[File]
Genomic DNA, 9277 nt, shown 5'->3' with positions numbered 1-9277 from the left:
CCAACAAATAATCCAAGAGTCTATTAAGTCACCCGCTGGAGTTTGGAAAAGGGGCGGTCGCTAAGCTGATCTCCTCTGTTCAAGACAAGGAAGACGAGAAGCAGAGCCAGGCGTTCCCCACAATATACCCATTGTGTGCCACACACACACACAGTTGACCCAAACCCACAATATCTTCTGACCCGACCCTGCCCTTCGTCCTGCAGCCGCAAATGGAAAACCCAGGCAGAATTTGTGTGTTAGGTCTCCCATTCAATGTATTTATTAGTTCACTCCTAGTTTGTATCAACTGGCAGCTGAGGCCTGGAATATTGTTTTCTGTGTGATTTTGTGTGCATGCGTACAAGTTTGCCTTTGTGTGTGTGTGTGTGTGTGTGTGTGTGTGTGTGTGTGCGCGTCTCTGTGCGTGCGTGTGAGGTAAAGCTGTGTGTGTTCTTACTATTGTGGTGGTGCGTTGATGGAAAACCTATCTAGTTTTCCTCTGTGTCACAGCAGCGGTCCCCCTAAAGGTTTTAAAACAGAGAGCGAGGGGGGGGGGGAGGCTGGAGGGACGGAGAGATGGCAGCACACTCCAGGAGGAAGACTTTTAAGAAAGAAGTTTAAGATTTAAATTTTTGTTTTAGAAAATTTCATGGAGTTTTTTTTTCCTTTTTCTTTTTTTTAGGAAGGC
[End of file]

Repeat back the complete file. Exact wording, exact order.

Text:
Genomic DNA, 9277 nt, shown 5'->3' with positions numbered 1-9277 from the left:
CCAACAAATAATCCAAGAGTCTATTAAGTCACCCGCTGGAGTTTGGAAAAGGGGCGGTCGCTAAGCTGATCTCCTCTGTTCAAGACAAGGAAGACGAGAAGCAGAGCCAGGCGTTCCCCACAATATACCCATTGTGTGCCACACACACACACAGTTGACCCAAACCCACAATATCTTCTGACCCGACCCTGCCCTTCGTCCTGCAGCCGCAAATGGAAAACCCAGGCAGAATTTGTGTGTTAGGTCTCCCATTCAATGTATTTATTAGTTCACTCCTAGTTTGTATCAACTGGCAGCTGAGGCCTGGAATATTGTTTTCTGTGTGATTTTGTGTGCATGCGTACAAGTTTGCCTTTGTGTGTGTGTGTGTGTGTGTGTGTGTGTGTGTGTGTGCGCGTCTCTGTGCGTGCGTGTGAGGTAAAGCTGTGTGTGTTCTTACTATTGTGGTGGTGCGTTGATGGAAAACCTATCTAGTTTTCCTCTGTGTCACAGCAGCGGTCCCCCTAAAGGTTTTAAAACAGAGAGCGAGGGGGGGGGGGAGGCTGGAGGGACGGAGAGATGGCAGCACACTCCAGGAGGAAGACTTTTAAGAAAGAAGTTTAAGATTTAAATTTTTGTTTTAGAAAATTTCATGGAGTTTTTTTTTCCTTTTTCTTTTTTTTAGGAAGGC